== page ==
The kits were moulded in flawless plastic; the surface was so clean and regular that it was possible to skip painting the body. It wasn’t a simple task for a kid to smoothly hand brush the Humbrol enamels; airbrushes for modellers were still a long way into the future. The solvent used at that time by Humbrol allowed, nevertheless, a clean and uniform finish even when working with the brush.
The instruction sheet of the 4CLT/48 Maserati. The front side tells in short the history and the races of the real car, the back side presents a clear illustration of the easy assembly procedure.
Assembly was quite straightforward too: the body was split in two halves, top and bottom. Axles and driver seat had to be glued to the bottom half, other details (exhaust pipes, windscreen, dashboard, steering wheel) to the top section, before joining these two sub-assemblies. Each wheel/tire was moulded in two halves and the tire had to be carefully painted matte black. The spokes were a decal (transfer, in British parlance) to be applied on a little transparent celluloid disc, subsequently set onto the outside of the wheel prior to gluing the hub cap. The quality of the decals was only fair and I preferred to avoid them.
The racing number decals were usually quite hard and dry, prone to
cracking. Yet, it was possible to soften them using highly diluted vinyl glue, given the lack of softening liquids on the market. The instruction sheet had a pedantic list of building steps on the front, ending with the painting scheme, but a clear assembly drawing on the back. More interesting was, at the top of the first page, a short presentation of the real car, a summary of its main successes as well as a basic description of its technical characteristics and performance.
Talbot-Lago T26, 1949, one of the two “super” kits featuring engine detail. The body was left unpainted. Note the smoothness of the plastic injection.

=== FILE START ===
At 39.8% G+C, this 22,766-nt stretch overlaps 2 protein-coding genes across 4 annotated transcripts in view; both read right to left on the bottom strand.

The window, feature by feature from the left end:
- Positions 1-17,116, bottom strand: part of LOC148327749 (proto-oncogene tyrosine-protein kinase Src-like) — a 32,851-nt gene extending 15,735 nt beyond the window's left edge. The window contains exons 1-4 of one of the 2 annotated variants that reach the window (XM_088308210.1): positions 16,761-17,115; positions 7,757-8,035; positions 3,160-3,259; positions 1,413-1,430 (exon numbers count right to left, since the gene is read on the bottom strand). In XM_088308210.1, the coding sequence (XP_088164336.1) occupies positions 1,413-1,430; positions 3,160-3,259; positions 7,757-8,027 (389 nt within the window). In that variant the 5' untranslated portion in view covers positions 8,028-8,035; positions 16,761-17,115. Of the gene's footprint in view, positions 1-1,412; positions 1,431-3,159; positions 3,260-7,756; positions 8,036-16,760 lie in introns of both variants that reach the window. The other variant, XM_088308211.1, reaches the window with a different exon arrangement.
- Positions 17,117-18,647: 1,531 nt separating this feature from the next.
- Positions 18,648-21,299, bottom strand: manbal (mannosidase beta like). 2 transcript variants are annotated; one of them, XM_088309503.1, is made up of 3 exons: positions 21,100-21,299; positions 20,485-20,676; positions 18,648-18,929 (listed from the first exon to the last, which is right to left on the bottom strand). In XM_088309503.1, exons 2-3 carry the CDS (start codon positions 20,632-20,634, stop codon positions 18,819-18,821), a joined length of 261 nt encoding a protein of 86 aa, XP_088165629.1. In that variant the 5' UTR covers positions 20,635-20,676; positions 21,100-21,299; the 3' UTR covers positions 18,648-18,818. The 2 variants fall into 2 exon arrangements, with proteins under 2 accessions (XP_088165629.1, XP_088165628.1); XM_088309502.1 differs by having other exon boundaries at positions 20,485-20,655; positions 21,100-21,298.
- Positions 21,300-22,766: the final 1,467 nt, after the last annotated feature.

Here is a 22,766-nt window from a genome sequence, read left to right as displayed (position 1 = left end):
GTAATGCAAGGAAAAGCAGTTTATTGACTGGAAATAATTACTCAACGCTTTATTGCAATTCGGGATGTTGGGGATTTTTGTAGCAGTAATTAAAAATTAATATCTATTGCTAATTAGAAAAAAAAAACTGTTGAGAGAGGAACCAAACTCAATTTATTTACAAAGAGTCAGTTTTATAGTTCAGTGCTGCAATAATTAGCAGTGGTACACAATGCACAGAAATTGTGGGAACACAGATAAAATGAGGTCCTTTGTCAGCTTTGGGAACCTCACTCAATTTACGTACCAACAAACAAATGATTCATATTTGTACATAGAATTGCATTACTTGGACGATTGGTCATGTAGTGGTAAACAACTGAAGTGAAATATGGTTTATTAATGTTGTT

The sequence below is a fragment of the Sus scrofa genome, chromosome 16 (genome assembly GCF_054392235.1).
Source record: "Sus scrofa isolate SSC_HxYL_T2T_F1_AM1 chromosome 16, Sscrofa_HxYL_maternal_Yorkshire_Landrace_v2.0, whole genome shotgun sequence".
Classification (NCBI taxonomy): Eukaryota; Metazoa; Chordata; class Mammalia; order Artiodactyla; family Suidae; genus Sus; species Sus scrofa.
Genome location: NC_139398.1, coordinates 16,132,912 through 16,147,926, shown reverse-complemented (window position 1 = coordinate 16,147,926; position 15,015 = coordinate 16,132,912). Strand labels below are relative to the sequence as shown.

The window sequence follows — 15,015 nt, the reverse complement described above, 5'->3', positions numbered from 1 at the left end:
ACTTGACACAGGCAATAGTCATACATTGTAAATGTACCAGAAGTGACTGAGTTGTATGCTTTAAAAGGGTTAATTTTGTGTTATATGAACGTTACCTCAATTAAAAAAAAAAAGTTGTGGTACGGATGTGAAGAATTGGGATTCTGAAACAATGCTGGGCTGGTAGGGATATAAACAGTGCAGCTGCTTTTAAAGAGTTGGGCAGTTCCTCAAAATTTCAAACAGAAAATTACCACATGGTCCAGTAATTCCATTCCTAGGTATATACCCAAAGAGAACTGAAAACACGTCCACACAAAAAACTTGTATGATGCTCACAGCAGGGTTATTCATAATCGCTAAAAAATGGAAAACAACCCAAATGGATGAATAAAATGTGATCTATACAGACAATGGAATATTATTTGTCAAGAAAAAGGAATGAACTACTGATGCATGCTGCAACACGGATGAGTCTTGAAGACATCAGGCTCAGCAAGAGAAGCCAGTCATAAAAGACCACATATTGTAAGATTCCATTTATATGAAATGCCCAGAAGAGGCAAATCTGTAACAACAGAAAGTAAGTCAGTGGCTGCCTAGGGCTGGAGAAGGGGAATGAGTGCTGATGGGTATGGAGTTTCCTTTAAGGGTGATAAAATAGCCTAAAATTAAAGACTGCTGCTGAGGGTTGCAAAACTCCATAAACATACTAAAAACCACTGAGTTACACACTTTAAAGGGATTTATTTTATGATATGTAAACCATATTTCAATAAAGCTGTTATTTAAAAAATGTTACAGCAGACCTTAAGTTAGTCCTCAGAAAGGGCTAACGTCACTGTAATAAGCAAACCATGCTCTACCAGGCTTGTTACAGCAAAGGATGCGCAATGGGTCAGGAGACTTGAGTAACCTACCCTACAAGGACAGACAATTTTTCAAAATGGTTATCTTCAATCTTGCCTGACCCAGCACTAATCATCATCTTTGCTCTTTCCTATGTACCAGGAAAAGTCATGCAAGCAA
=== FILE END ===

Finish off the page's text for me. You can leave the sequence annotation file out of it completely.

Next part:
Two kits were super-detailed to include the engine and a removable engine bay cover: the 1950 Alfa Romeo 158 and the 1949 Talbot-Lago T-26 4.5 litre. Both were probably made so detailed because the moulds were already available when pressure to launch new models forced the company to simplify and shorten the production cycle.
The whole range of 1956 F1 and Sports cars went on sale in 1957,
a remarkably short time to market: Lancia-Ferrari, Maserati 250F,
BRM P25, Connaught B-Type “Syracuse”, Gordini T16, Vanwall VW4. A very British choice was the addition of the Cooper 500 Mk IX, 1956.
A tribute to the former German dominance was the kit of the Mercedes-Benz W196, the 1954 road-racing version mistakenly presented as the 1955 model. The Maserati 4CLT/48 was another obsolete racer in the series. The kit didn’t have the inner details of the Alfa Romeo and the Talbot-Lago. It was an unusual selection of a car that wasn’t a winner, yet it was well-known being driven by Thailand’s Prince Bira and Brit Reg Parnell.
A real piece of history outside F1 and sports cars, the Cooper 500 Mk IX, 1956, recalls a glorious period of British racing. Body unpainted.
A final touch of class was the colour of the ink used for the instruction sheets: dark red for the Italians, British Racing Green for the British, blue for the French. The Mercedes sheet fell outside the paradigm, printed in dark blue as the historically correct white or silver would have been impossible to read.
The boxes of the later kits contained a small multi-page
educational leaflet on Motor Racing, a more detailed description of the prototype, and a promotional bottom line advertising the brand of motor oil used in races by the car. The leaflet on the Vanwall doubled to eight pages and ended with a tribute to Tony Vanderwell who “raised the prestige of British Automobile Engineering throughout the world”.